Friday, May 26, 2006

What I Learned From the da Vici Code

I never realized until reading The da Vinci Code that the Dead Sea Scrolls are early Christian writings like the Nag Hammadi library deliberately suppressed by the church.

Thursday, May 18, 2006

Jaroslav Pelikan

Jaroslav Pelikan, Sterling Professor of History at Yale University died this past weekend of lung cancer. Dr. Pelikan was one of the most significant scholars writing on church history. Among his many works, his five volume masterpiece, The Christian Tradition, is a must read for anyone studying the history of doctrine. His work Jesus Through the Centuries is likewise a masterful blending of history, art and doctrine; and is a valuable resource in tracing the development of the church and culture's perception and reaction to the person of Jesus.

The clear and insightful thinking and writing of Dr. Pelikan is a quality that will be sorely missed in the field of church history; but the contributions Dr. Pelikan has made to the discipline will be appreciated and utilized for generations to come.

Wednesday, May 17, 2006

More Thoughts on Church Discipline

I do plan on getting back to some thoughts about Dr. Enns’ book soon, but this topic has really been on my mind a lot lately. I hope to blog a little more regularly since getting a laptop computer; but I know I have said that in the past, and you know happened with similar intention. But wireless internet, and computing mobility are great aids to computing diligence.

I have been thinking a little more on the elder and session’s responsibility with regard to church discipline.

The first thought is that discipline epitomizes the special responsibility of an elder. This does not mean that the elder is supposed to seek whom he may file charges against; but that it is his special interest to guide and guard the believer’s growth in grace. In my last post, I mentioned the analogy between the rule of the elder’s household and his rule of the flock entrusted to him. A father not only seeks to correct a child when they are in sin, but also to instill the necessary experience and maturity to avoid sin in the first place. Scripture is clear that the elder must be diligent to guard and to protect the flock. To cite just one passage making this clear, Paul writes to Titus concerning an elder, “He must hold firm to the trustworthy word as taught, so that he may be able to give instruction in sound doctrine and also to rebuke those who contradict it” (Titus1:9). It is clear from the rest of the letter that an elder’s task involves not only doctrine, but also life. The OPC’s Form of Government defines the task of an elder with regard to discipline in the following manner:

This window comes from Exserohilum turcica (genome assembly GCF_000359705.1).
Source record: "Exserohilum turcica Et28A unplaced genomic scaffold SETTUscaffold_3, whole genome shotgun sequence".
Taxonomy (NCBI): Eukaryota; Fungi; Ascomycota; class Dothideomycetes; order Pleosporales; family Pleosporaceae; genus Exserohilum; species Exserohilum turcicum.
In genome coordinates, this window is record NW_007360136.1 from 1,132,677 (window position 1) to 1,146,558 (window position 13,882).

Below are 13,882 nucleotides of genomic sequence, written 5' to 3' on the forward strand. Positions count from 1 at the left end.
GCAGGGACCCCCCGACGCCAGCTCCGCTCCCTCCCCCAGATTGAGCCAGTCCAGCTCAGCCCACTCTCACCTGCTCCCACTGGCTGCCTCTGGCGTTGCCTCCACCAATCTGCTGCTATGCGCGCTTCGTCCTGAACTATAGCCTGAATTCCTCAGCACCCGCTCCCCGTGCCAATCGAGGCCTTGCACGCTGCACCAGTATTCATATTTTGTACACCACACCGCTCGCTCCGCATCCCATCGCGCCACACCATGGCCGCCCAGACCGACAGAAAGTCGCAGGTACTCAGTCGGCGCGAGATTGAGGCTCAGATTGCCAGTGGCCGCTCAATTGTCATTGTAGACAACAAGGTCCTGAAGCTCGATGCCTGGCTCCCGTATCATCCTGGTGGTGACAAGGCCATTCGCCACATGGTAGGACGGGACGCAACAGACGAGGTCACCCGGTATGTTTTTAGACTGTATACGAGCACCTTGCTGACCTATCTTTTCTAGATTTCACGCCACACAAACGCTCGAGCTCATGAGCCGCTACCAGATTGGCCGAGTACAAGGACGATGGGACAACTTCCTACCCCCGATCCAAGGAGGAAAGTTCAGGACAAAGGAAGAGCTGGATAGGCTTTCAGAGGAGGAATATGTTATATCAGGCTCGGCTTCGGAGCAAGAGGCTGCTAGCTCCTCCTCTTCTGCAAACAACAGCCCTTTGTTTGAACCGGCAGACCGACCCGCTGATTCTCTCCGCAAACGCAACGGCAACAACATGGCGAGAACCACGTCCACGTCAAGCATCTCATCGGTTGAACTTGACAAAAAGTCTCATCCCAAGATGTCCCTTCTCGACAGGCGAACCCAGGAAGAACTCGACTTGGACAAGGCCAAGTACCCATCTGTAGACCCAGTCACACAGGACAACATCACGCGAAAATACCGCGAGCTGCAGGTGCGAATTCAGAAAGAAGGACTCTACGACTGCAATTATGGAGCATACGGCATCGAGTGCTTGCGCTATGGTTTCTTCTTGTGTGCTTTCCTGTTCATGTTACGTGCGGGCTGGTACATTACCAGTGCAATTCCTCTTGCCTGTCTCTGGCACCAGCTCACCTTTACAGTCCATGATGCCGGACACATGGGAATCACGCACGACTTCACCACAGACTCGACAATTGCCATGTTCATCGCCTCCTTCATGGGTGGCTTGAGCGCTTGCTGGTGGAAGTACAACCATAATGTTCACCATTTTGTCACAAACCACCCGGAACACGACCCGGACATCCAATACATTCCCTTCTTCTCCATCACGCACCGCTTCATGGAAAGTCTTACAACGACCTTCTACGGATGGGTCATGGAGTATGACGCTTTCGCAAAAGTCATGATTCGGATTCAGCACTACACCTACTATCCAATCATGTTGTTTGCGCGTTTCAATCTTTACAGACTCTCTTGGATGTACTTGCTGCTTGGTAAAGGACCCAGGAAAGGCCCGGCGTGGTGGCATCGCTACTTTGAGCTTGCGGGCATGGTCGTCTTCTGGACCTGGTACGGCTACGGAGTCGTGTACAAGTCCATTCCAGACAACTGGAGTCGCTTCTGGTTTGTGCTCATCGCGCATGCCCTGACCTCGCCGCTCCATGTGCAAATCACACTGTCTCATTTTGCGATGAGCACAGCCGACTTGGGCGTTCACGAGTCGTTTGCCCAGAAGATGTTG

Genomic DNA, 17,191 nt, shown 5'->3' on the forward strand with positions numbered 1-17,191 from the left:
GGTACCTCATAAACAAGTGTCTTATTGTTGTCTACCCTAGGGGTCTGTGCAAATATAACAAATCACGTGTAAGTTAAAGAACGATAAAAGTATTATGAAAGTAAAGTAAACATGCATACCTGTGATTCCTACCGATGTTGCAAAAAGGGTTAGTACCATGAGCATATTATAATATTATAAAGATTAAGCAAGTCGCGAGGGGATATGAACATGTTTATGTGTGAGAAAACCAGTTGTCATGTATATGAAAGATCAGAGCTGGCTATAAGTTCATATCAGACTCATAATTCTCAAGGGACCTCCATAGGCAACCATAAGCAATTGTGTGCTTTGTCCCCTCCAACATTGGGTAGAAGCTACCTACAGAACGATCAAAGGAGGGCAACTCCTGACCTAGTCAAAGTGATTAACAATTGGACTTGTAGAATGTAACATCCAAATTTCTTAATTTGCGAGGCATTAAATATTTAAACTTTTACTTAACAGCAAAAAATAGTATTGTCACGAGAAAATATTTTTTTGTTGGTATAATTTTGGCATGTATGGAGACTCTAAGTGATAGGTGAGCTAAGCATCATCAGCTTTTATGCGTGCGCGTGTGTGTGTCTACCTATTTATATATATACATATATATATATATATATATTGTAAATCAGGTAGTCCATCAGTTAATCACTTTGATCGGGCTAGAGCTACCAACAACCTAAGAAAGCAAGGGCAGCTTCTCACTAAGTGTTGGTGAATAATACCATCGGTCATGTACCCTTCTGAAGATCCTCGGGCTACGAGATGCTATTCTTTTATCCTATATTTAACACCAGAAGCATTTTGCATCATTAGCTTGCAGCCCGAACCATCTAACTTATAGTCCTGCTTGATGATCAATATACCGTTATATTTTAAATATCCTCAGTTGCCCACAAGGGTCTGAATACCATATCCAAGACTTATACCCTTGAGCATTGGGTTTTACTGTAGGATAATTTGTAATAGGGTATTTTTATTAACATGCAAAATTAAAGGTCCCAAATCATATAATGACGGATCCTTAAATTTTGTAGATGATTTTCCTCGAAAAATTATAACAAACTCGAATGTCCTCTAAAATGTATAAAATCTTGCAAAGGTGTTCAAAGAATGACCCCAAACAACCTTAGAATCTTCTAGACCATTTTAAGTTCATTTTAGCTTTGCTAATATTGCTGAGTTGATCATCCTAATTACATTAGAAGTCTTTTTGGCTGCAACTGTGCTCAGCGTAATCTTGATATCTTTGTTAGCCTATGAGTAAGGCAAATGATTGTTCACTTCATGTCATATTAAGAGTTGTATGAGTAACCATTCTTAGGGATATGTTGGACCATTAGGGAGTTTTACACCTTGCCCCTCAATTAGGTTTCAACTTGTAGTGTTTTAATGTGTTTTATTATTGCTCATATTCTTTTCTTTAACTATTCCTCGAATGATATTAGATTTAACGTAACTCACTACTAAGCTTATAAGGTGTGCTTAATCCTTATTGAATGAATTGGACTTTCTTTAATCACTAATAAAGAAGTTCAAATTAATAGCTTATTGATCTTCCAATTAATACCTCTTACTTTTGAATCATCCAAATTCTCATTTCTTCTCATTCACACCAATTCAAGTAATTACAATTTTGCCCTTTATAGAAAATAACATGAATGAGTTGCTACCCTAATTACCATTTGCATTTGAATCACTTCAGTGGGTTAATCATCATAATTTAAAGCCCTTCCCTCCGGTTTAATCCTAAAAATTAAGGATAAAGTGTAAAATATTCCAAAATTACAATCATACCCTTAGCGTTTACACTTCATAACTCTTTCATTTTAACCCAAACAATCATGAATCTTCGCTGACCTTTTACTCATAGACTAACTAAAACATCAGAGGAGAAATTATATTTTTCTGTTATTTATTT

Ruling elders, individually and jointly with the pastor in the session, are to lead the church in the service of Christ. They are to watch diligently over the people committed to their charge to prevent corruption of doctrine or morals. Evils which they cannot correct by private admonition they should bring to the notice of the session. They should visit the people, especially the sick, instruct the ignorant, comfort the mourning, and nourish and guard the children of the covenant. They should pray with and for the people. They should have particular concern for the doctrine and conduct of the minister of the Word and help him in his labors. (X:3)

Failure with regard to church discipline is failure in the intent and special vocation of an elder.

Second, the identity and the purity of the church demand that elders diligently attend to discipline as a vital aspect of their work. Reformed churches, following the Belgic Confession have identified the three marks of a true church as the faithful proclamation of the Word, the pure administration of the Sacraments and the diligent exercise of church discipline. And while it is necessary to recognize that no church is faultless in any of these three areas, imperfection is not an excuse to abandon semper reformada. These three areas stand together, and failure in one will in time effect the others. No church should ever claim its purity by appealing to faithfulness in one or two of these areas while excusing the neglect in the other. Purity of doctrine is meaningless unless that pure doctrine filters through to the thoughts and life of the congregation.

Third, neglect of church discipline hinders the exercise of future discipline. Especially regarding public sins, the neglect of serious and decisive disciplinary action by a session causes the congregation to lower its esteem for the session, even if this is not explicitly expressed. It is a given that at times the process of formal discipline necessarily takes time, but it there is a distinction between care and neglect- and a congregation is able to discern the difference. When a session is negligent concerning confronting a sin and taking necessary actions, its call to repentance for another member caught in the same or a similar sin becomes hollow. In order to counteract this negative response, the session should repent and seek the church’s forgiveness concerning its past failures- while publicly committing itself, by the grace of God, to be diligent and faithful to its God-given responsibility in the future.